Science Highlight [April, 2012]:
A recent publication using data from the Wind spacecraft was featured on NASA's homepage at Riding the Plasma Wave.

New Data Products

New SMS Data Set:
2019 The SMS Suprathermal Ion Composition Spectrometer (STICS) has recently been reprocessed to produce four new data sets found at CDAWeb (with labels wi_l2-hplus-3min_sms-stics-* and wi_l2-he2plus-3min_sms-stics-*, where the asterisk is either solarwind or magnetosphere). The data include sectored fluxes for hydrogen and alpha-particles separated by time periods inside and outside the terrestrial magnetosphere. The instrument includes 3 separate TOF telescopes that view 3 separate latitude sectors (16 total sectors). The spinning spacecraft body allows the three telescopes to cover nearly 4 π steradian. The solar direction is in sectors 8-10 while the earthward direction is in sectors 0-2.

New 3DP Data Set:
2016 The 3DP electron electrostatic analyzer (ESA) data has recently been re-examined to produce updated velocity moments for the entire electron distribution. The data can be found at CDAWeb (with label wi_emfits_e0_3dp) currently covering Jan. 1, 1995 to Dec. 31, 2004. The data was produced for periods when the Wind spacecraft was in the solar wind, thus periods in the magnetosphere have not been processed.

New WAVES Data Set:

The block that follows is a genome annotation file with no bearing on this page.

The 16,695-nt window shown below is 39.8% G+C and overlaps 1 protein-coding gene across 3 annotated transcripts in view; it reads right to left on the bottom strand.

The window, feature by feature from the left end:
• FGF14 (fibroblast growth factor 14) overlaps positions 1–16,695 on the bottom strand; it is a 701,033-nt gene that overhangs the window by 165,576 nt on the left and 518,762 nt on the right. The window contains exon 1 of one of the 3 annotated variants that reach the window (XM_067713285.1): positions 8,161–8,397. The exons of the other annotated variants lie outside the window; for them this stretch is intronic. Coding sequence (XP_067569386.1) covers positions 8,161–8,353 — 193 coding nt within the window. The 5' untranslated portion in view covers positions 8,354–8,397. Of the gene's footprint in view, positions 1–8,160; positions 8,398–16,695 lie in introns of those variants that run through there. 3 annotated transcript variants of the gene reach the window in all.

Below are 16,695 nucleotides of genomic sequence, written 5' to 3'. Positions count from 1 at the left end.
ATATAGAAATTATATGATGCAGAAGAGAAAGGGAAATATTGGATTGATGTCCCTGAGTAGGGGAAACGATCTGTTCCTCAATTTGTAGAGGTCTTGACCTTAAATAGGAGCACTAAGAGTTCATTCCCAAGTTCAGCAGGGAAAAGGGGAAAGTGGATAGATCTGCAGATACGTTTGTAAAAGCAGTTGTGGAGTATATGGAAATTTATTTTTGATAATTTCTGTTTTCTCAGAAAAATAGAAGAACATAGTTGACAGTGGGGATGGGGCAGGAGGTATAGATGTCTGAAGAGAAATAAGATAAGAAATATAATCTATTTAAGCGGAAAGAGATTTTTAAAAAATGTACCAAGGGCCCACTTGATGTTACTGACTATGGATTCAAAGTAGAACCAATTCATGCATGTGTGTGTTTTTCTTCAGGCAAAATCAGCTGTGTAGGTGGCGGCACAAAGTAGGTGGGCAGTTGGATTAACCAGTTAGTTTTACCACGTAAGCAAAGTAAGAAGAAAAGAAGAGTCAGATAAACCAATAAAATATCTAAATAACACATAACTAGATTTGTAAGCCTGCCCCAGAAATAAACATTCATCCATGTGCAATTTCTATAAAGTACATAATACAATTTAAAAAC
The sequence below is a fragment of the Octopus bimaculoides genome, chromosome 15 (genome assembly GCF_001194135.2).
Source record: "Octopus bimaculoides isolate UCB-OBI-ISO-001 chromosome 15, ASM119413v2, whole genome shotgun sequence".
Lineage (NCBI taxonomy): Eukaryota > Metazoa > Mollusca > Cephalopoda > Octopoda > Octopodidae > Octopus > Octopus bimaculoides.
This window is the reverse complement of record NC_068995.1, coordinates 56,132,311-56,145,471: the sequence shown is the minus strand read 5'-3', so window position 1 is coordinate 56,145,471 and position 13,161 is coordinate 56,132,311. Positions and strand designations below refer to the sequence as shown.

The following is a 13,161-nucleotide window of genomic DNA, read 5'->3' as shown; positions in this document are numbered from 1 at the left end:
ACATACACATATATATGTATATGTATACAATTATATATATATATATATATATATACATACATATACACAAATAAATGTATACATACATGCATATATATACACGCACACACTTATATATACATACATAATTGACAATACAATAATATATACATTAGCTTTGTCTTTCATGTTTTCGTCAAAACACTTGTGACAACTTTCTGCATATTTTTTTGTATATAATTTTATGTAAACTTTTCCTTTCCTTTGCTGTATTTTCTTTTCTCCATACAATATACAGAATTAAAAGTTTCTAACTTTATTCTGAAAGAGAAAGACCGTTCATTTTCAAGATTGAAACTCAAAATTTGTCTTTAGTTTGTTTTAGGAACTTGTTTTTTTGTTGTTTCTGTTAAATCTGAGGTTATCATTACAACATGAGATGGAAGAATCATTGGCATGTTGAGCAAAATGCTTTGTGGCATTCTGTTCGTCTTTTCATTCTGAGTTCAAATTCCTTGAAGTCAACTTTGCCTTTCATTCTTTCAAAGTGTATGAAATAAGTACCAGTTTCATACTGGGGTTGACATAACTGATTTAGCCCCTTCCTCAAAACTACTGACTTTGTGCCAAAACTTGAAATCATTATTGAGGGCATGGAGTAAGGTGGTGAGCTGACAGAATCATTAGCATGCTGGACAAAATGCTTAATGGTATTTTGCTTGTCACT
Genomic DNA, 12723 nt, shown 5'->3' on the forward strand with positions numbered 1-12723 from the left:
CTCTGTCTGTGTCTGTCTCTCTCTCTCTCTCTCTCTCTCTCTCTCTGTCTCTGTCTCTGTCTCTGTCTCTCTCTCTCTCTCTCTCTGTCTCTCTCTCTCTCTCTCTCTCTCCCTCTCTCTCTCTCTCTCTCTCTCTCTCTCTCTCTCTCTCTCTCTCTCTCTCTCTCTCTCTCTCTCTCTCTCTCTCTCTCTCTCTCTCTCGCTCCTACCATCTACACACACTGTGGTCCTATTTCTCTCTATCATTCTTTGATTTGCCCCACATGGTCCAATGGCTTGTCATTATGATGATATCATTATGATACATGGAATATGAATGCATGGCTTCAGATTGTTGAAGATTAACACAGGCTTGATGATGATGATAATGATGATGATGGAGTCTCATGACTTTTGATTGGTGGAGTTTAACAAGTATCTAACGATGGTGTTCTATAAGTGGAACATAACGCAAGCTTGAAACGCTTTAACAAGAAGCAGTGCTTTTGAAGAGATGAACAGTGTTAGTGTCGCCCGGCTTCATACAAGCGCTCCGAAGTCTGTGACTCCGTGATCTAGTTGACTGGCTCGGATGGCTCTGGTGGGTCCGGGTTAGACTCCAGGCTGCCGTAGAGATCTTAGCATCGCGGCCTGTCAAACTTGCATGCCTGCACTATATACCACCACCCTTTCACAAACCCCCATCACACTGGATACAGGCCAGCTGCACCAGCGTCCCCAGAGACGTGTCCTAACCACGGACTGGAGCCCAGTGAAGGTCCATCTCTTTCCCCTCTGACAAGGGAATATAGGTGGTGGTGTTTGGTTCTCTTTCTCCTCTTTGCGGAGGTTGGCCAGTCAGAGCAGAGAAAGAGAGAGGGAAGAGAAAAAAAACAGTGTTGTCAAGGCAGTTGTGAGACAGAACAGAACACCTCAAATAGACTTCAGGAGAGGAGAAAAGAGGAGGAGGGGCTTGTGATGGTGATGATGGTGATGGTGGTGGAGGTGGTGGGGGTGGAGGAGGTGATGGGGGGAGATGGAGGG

2016 The WAVES time domain sampler (TDS) receiver, which measures high frequency electric and magnetic fluctuations, also observes the plasma cloud produced by dust impacts on the spacecraft body. David Malaspina (PI) and Lynn B. Wilson III (Co-I) recently scanned through and compiled a list of all the dust impacts observed by the TDS receiver between Jan. 1, 1995 and Jan. 1, 2016 called the dust impact database. The data set was publicly released and is availble at CDAWeb.

New SWE Ion Faraday Cup Data Sets:
2016 Newly procesed Wind SWE Ion Faraday Cup (FCs) data sets are available on the Data section of this page. The SWE Ion reduced velocity distribution function data sets are availble at CDAWeb.

2017 New graphical user interface (GUI) software release for analyzing the SWE FC data sets can be found at Janus.

New EPACT Data Sets:
2018 Newly procesed Wind EPACT-STEP data sets are available at CDAWeb.

2016 Newly procesed Wind EPACT-LEMT data sets are available on the Data section of this page. The data are also availble at CDAWeb and VEPO.

2016 New release of the 20 MeV proton channel from the EPACT-APE detector are available at VEPO and now at CDAWeb.

New KONUS Data Set:
2018 Data for all solar flares registered by the KONUS instrument in the triggered mode are available on-line via the Solar Flare Database. The database contains energy spectra and detector response matrices in FITS format as well as light curves in G1, G2 and G3 channels in ASCII and IDL SAV formats for solar flares detected in the triggered mode. New solar observations will be added to the database as soon as they arrive.

Senior Reviews

2017 Senior Review Proposal:

2017 Wind Senior Review Proposal

Final Report from the 2017 Senior Review

2015 Senior Review Proposal:

2015 Wind Senior Review Proposal

Final Report from the 2015 Senior Review

2013 Senior Review Proposal:

2013 Wind Senior Review Proposal

Final Report from the 2013 Senior Review

2010 Senior Review Proposal:

2010 Wind Senior Review Proposal

2008 Senior Review Proposal:

2008 Wind Senior Review Proposal

2008 Wind Mission Archive Plan

Final Report from the 2008 Senior Review